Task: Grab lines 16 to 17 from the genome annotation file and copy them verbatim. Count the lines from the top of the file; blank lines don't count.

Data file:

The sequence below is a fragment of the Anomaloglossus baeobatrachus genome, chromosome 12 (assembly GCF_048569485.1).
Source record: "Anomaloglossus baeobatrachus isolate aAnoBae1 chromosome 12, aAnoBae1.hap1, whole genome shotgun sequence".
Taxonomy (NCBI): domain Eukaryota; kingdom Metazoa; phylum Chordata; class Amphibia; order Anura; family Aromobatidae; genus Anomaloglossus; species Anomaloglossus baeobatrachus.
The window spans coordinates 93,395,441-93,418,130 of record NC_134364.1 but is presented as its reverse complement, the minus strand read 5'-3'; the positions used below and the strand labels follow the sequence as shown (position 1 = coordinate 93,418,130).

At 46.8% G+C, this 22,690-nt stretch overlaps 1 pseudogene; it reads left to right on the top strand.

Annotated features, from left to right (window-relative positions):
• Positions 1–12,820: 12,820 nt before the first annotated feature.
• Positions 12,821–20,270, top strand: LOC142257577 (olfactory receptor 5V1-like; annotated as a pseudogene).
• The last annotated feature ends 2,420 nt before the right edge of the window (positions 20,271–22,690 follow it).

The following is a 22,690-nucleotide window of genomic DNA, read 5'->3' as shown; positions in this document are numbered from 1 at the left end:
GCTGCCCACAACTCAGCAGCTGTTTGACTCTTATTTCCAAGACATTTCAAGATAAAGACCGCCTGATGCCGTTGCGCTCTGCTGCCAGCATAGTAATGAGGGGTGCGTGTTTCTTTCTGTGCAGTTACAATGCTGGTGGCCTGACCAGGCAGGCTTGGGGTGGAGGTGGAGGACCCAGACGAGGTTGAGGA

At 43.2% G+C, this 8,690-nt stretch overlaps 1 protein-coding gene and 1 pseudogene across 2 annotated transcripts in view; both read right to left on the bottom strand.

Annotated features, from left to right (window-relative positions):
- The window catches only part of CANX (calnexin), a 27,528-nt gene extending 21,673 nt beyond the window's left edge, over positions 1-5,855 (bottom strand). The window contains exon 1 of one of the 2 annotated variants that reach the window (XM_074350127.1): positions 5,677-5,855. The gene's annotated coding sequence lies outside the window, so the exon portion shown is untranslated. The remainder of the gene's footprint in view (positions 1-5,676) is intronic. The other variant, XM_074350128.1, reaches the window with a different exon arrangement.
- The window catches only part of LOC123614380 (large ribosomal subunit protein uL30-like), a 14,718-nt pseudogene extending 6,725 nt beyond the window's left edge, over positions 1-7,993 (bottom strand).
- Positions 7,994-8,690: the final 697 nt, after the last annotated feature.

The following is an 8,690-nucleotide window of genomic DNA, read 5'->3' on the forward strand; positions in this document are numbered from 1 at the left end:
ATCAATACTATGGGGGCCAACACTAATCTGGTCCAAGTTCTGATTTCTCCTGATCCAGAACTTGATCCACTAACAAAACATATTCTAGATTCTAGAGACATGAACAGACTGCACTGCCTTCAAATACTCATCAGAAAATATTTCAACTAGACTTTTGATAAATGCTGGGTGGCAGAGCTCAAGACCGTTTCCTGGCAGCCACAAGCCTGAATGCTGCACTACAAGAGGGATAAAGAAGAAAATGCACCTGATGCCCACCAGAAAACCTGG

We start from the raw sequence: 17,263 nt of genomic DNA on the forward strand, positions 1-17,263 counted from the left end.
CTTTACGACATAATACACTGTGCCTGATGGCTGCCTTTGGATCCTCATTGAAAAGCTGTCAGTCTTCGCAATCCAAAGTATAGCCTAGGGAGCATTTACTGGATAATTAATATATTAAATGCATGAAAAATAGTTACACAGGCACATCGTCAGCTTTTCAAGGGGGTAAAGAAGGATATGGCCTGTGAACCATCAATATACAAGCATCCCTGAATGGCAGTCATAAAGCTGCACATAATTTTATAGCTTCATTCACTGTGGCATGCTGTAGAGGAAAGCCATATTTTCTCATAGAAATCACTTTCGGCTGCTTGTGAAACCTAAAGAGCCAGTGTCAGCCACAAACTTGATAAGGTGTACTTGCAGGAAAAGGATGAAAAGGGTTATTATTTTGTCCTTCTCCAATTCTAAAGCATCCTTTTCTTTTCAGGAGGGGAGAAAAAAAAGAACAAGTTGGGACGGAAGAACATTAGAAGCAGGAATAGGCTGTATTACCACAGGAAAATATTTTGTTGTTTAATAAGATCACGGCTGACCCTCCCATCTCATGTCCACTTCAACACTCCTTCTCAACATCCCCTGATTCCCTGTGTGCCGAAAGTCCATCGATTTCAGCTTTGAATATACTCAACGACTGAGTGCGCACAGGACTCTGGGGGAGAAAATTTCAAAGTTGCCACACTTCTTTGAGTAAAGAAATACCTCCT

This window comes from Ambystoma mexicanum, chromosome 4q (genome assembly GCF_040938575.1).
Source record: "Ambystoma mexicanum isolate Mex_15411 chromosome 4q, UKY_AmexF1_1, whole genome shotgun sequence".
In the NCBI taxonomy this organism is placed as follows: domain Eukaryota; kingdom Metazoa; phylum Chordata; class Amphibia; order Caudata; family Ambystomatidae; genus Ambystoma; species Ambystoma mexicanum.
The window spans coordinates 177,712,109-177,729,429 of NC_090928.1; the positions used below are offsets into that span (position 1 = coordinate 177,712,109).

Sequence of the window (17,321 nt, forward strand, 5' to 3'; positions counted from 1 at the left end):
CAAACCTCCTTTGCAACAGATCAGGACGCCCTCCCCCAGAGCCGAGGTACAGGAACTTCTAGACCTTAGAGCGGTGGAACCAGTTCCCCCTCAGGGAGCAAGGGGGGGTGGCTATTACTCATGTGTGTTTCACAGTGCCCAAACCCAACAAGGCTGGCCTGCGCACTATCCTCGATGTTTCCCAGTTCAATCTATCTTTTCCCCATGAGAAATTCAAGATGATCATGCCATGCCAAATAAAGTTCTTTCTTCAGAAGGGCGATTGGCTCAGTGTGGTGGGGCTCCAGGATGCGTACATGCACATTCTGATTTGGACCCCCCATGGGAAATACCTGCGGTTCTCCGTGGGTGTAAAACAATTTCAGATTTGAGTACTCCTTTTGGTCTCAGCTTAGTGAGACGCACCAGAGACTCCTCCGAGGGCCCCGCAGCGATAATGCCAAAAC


- Positions 7,994-8,690: the final 697 nt, after the last annotated feature.

The following is an 8,690-nucleotide window of genomic DNA, read 5'->3' on the forward strand; positions in this document are numbered from 1 at the left end: